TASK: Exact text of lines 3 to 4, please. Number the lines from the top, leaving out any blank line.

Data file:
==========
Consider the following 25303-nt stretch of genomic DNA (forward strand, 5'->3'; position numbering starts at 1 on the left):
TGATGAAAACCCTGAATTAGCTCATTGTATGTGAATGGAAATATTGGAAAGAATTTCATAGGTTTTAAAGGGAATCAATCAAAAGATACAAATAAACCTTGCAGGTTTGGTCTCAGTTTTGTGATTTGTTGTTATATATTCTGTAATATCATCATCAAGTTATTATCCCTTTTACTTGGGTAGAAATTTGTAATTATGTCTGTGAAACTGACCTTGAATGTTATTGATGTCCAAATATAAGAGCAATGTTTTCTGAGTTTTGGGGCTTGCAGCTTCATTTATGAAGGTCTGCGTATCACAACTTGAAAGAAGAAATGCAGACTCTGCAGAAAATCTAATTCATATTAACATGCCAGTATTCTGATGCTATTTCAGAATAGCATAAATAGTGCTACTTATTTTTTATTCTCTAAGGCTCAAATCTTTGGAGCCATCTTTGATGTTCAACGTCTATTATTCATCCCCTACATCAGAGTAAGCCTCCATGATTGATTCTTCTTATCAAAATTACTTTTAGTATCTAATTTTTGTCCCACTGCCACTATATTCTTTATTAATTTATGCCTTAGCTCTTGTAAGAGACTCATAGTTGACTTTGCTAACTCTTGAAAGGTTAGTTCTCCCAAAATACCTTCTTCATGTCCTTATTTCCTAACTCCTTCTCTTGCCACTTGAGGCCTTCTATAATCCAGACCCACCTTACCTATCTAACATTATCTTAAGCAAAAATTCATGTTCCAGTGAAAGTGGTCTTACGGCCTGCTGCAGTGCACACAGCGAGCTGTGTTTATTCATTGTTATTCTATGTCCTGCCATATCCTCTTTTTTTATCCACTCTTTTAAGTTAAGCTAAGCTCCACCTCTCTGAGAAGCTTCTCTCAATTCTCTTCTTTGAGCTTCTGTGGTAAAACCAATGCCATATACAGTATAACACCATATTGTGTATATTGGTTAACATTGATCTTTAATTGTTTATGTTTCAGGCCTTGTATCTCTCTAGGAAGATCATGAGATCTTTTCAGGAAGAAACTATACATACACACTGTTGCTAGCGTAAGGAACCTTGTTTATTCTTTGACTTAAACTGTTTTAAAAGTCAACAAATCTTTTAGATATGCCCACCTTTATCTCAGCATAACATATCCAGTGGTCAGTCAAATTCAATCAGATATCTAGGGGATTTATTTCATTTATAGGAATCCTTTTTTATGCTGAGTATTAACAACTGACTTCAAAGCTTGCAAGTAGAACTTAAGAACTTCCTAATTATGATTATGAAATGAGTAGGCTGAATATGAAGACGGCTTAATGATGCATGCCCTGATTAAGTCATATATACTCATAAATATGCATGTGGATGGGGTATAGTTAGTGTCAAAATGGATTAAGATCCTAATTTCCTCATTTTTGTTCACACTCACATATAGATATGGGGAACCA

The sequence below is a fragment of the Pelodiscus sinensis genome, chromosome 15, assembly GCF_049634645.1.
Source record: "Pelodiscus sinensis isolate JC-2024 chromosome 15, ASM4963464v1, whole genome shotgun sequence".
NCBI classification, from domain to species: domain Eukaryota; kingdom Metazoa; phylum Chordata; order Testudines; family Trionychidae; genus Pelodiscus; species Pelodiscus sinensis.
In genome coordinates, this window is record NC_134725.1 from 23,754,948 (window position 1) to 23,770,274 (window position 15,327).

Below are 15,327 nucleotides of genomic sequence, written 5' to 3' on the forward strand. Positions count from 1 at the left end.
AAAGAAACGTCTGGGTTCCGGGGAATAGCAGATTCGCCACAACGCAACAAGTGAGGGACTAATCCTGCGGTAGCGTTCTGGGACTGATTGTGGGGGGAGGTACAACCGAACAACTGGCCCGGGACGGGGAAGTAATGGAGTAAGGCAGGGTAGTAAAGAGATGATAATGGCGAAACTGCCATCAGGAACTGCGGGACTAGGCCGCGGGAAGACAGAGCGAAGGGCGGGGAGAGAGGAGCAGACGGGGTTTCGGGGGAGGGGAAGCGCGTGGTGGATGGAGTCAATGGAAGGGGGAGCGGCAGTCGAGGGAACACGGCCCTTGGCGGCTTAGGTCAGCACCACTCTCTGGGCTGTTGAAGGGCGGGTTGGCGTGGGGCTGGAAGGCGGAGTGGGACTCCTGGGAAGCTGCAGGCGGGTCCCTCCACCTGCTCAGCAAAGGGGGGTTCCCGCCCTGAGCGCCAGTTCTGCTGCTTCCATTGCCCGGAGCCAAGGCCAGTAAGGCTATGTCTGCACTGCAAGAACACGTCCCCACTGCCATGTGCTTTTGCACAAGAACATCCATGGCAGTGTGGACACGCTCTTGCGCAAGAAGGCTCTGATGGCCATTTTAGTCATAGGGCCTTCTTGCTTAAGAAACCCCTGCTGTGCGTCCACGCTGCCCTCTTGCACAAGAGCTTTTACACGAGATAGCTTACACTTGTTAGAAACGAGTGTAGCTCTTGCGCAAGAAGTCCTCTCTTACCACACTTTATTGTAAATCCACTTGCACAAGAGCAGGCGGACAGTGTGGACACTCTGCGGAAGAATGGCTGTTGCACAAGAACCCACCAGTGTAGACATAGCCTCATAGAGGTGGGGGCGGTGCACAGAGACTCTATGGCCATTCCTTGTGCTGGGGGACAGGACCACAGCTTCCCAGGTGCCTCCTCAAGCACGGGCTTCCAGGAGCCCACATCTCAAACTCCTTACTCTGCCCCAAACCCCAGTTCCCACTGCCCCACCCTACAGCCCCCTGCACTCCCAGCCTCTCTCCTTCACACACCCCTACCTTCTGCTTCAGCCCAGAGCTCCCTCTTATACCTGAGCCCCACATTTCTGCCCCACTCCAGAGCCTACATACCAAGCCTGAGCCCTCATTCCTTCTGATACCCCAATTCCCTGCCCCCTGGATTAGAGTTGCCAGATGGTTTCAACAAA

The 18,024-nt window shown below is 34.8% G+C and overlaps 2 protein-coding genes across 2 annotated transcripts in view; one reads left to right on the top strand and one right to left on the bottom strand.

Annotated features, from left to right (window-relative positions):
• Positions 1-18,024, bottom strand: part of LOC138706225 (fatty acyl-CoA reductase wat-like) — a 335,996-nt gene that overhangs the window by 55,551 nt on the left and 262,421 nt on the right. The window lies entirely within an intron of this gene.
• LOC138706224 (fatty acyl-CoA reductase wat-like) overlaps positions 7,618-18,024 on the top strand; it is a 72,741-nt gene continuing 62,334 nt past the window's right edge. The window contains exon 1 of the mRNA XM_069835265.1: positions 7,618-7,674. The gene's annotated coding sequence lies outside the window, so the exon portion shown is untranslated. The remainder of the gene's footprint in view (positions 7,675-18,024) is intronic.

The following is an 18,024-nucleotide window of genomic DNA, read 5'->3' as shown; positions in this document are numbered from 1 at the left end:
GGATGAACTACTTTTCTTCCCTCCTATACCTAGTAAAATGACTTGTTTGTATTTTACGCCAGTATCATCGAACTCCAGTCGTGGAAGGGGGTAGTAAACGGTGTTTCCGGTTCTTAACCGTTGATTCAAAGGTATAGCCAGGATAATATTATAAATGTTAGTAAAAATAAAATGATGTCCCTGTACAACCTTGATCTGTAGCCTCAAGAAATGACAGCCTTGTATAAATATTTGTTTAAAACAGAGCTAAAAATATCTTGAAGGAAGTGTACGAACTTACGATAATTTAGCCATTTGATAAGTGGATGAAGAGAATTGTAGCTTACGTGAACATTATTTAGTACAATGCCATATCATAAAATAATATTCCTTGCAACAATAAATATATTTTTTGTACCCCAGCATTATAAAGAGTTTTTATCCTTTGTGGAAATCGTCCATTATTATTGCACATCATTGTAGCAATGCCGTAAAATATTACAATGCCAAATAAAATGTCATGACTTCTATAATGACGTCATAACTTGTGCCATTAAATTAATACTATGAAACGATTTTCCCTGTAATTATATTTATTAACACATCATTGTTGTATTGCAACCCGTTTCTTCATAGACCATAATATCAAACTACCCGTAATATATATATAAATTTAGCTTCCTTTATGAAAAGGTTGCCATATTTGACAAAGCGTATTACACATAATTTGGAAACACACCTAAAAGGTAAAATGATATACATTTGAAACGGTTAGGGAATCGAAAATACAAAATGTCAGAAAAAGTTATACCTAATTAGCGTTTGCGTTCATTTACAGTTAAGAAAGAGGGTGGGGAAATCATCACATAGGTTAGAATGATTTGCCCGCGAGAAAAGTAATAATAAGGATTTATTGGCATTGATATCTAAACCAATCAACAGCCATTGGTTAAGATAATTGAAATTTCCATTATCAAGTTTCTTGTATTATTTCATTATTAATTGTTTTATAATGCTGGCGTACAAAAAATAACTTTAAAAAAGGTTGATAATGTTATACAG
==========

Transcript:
The sequence below is a fragment of the Pelodiscus sinensis genome, chromosome 15, assembly GCF_049634645.1.
Source record: "Pelodiscus sinensis isolate JC-2024 chromosome 15, ASM4963464v1, whole genome shotgun sequence".